Of course, I didn’t. I opened my mouth, and closed it. Because I remembered, in time, that I am the only Jew this lady ever knows she’s met. And more important than my ire, more important than my being locked indoors for 25 hours every week, even equally important with keeping shabbat, is the kiddush Hashem that I signed on for this year when I decided to be the only observant Jew in this city. So I can’t say anything that I’d like to, even though with my temper I'm the last person on earth that should have to represent anyone (forgodsake, I can't even stay silent enough to keep from posting this on my blog!). I can only try to keep my hands from trembling as I smile and respond that no, I don’t turn on lights on shabbat, I leave on one small one to read by the whole weekend long. And then, still trembling, I walked out.

I know that mine is utterly ridiculous rage. What, so this is the first time my coddled existence has come up against a lack of sympathy with my religious needs? Yes, good morning, little Miss Innocent, outside of America’s embrace of diversity and Israel’s Jewish refuge, people don’t give a flying fuck about facilitating religious observance. Do you want coffee with that newsflash? And yet I’m angry at that woman, angry at her twenty-first century Western joy that in an increasingly automated world it’s hard for Neanderthals like me to maintain our religious practice. But I left with my cool intact, rubbing my mind furiously against the internal insistence that I cannot allow a passionate intensity to take over.

The ceremony of innocence is drowned;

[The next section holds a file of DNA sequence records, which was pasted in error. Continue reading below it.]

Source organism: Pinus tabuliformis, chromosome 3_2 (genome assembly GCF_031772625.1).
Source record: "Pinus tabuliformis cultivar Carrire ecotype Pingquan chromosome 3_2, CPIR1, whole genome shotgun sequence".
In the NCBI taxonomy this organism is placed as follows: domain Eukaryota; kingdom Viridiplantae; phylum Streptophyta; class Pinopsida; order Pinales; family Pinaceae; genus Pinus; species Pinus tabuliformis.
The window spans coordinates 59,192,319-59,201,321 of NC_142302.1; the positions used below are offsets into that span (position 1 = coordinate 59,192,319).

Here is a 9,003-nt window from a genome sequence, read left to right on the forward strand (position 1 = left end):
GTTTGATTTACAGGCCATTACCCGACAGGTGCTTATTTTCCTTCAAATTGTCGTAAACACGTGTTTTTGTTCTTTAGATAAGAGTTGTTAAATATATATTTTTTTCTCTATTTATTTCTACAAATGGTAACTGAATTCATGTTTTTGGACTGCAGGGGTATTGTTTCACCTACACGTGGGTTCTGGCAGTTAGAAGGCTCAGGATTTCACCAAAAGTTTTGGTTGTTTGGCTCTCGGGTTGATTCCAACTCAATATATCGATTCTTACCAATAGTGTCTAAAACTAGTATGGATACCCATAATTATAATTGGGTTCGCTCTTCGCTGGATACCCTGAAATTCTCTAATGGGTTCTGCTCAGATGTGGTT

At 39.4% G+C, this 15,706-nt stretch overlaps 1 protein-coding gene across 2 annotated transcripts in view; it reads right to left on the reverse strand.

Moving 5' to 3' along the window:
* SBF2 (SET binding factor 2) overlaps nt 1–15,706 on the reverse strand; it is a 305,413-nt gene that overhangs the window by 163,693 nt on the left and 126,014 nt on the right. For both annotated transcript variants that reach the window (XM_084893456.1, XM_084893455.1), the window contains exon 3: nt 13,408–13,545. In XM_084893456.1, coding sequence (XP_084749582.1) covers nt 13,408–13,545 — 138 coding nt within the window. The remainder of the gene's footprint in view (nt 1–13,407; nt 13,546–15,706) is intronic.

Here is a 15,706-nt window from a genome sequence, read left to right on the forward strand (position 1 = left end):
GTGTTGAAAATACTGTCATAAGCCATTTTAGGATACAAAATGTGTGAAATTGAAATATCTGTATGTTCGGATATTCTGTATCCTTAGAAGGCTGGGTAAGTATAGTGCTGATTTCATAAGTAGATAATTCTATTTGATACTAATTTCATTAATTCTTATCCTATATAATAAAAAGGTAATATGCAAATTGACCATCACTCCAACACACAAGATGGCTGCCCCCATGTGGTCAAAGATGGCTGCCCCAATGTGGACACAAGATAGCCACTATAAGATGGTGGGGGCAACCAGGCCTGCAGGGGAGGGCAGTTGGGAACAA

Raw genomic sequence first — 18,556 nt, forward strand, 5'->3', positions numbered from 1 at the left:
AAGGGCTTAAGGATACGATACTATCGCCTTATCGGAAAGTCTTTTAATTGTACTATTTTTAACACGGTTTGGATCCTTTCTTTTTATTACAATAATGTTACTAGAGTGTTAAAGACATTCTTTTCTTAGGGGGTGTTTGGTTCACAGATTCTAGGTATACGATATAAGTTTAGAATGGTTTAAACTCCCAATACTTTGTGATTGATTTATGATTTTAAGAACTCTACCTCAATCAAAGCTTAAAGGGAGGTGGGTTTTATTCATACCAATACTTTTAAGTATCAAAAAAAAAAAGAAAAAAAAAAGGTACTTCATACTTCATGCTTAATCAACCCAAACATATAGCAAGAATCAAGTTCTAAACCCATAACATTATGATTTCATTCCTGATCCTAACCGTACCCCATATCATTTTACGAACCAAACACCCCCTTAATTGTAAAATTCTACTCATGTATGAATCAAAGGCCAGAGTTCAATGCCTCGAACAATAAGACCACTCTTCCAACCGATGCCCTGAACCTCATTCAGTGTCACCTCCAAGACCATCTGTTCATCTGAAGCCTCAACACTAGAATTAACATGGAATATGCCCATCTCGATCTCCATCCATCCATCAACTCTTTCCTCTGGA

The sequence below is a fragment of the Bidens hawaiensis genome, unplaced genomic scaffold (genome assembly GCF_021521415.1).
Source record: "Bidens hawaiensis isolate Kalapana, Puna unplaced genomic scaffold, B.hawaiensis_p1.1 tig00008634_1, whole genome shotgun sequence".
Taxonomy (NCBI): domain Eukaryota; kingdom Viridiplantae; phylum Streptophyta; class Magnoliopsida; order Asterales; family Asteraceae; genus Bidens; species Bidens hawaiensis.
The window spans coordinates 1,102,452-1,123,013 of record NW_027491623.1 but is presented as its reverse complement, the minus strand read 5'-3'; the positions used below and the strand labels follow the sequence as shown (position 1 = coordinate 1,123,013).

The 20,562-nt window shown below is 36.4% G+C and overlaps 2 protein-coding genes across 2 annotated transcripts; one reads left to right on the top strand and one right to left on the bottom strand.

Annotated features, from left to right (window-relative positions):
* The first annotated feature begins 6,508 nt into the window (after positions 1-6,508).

The best lack all conviction, while the worst
Are full of passionate intensity.


  1. Your anger is perfectly understandable. And don't get down on yourself for venting on this blog - you have amazing self restraint when it matters and are truly doing a kiddush Hashem this year. Although the gyre may be widening, passionate intensity can lead us to a sense of what we truly value - and it looks like you have figured it out.

  2. It's very impressive that you are able to keep to your beliefs in non-sympathetic environment. It's hard for me to imagine dealing with that since I've always lived in a somewhat religious environment (up till my service in the army).
    Just wondering though, do you see keeping Shabbos as a moral obligation? ("you think it's a choice I'm making to keep Shabbat? Sure it is – one on the same level as the one you make when you decide not to rob a grocery store")

  3. Okay. Ready for the complicated answer? I think keeping shabbat is a moral obligation sometimes-- it's not an objective moral right, but it can become bound up with a person's morality if their values are connected to it and if breaking it will mean inconsistency in their ethical system.

    I didn't mean to equate breaking shabbat to stealing on a moral ground-- one is particular to one society while the other a fairly universal value that is necessary pragmatically as well as ethically. I meant to use the comparison as a slightly exaggerated way of saying that the choices require the same amount of consideration and will power. Just as most people won't even think of stealing, at most letting the thought flit across their mind, and occasionally perhaps grappling with it in its more complicated incarnations (internet downloads, taking a tissue, repeating someone else's thought louder as your own), breaking shabbat is not really on the conscious-decision level for me. I used the metaphor (in my blog, not in real life) to explain, to a woman who looked at my not using electricity as a choice I make every time I do something on the weekend, that it is in fact less of a choice and more of a norm.

    Sorry about the convolutedness of some of those sentences. Hope you still got the gist. Pesach kasher v'sameach!

  4. Hi Hannah Wenger,
    Did I ever tell you I think you're really cool? (Sorry for randomly stalking your blog as I procrastinate... Honestly, I am usually very critical of people who make blogs, but I think your blog is really great!)
    Anyway, I loved the internal rant.